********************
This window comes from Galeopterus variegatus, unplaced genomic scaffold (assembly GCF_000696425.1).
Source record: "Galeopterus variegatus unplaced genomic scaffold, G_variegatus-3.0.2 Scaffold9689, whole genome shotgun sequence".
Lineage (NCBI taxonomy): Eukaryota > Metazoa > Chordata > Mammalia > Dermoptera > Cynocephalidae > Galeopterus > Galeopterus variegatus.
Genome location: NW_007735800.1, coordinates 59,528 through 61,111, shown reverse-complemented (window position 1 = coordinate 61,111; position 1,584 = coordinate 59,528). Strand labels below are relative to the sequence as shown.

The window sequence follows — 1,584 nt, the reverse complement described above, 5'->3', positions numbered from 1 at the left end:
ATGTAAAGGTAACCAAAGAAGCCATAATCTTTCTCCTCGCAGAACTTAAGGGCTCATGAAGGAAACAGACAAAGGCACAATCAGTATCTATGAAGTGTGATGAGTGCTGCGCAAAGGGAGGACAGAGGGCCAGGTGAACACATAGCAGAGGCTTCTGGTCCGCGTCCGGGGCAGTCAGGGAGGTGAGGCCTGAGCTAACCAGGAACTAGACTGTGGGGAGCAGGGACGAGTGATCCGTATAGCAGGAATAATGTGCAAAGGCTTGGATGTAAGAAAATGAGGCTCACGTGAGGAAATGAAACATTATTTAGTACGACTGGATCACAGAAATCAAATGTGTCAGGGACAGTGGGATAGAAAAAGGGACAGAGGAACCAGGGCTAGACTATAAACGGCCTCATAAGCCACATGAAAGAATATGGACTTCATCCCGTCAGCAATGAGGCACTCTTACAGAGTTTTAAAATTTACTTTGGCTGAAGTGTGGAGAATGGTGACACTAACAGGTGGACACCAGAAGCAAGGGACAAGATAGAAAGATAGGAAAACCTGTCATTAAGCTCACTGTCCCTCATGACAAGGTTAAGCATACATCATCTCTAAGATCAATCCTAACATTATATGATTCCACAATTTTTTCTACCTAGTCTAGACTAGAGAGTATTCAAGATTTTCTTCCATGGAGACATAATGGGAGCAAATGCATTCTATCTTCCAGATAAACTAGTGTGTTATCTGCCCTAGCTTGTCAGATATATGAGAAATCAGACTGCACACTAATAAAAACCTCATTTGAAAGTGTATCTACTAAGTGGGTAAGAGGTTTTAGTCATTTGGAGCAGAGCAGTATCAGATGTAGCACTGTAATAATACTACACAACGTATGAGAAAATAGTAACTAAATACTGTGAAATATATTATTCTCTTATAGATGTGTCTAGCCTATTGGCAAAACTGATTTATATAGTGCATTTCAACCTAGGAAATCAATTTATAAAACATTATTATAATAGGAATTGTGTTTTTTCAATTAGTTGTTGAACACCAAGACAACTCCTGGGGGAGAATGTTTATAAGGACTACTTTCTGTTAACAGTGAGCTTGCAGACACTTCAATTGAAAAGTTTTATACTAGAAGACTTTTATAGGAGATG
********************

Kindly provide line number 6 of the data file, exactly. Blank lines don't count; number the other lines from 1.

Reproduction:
ATGTAAAGGTAACCAAAGAAGCCATAATCTTTCTCCTCGCAGAACTTAAGGGCTCATGAAGGAAACAGACAAAGGCACAATCAGTATCTATGAAGTGTGATGAGTGCTGCGCAAAGGGAGGACAGAGGGCCAGGTGAACACATAGCAGAGGCTTCTGGTCCGCGTCCGGGGCAGTCAGGGAGGTGAGGCCTGAGCTAACCAGGAACTAGACTGTGGGGAGCAGGGACGAGTGATCCGTATAGCAGGAATAATGTGCAAAGGCTTGGATGTAAGAAAATGAGGCTCACGTGAGGAAATGAAACATTATTTAGTACGACTGGATCACAGAAATCAAATGTGTCAGGGACAGTGGGATAGAAAAAGGGACAGAGGAACCAGGGCTAGACTATAAACGGCCTCATAAGCCACATGAAAGAATATGGACTTCATCCCGTCAGCAATGAGGCACTCTTACAGAGTTTTAAAATTTACTTTGGCTGAAGTGTGGAGAATGGTGACACTAACAGGTGGACACCAGAAGCAAGGGACAAGATAGAAAGATAGGAAAACCTGTCATTAAGCTCACTGTCCCTCATGACAAGGTTAAGCATACATCATCTCTAAGATCAATCCTAACATTATATGATTCCACAATTTTTTCTACCTAGTCTAGACTAGAGAGTATTCAAGATTTTCTTCCATGGAGACATAATGGGAGCAAATGCATTCTATCTTCCAGATAAACTAGTGTGTTATCTGCCCTAGCTTGTCAGATATATGAGAAATCAGACTGCACACTAATAAAAACCTCATTTGAAAGTGTATCTACTAAGTGGGTAAGAGGTTTTAGTCATTTGGAGCAGAGCAGTATCAGATGTAGCACTGTAATAATACTACACAACGTATGAGAAAATAGTAACTAAATACTGTGAAATATATTATTCTCTTATAGATGTGTCTAGCCTATTGGCAAAACTGATTTATATAGTGCATTTCAACCTAGGAAATCAATTTATAAAACATTATTATAATAGGAATTGTGTTTTTTCAATTAGTTGTTGAACACCAAGACAACTCCTGGGGGAGAATGTTTATAAGGACTACTTTCTGTTAACAGTGAGCTTGCAGACACTTCAATTGAAAAGTTTTATACTAGAAGACTTTTATAGGAGATG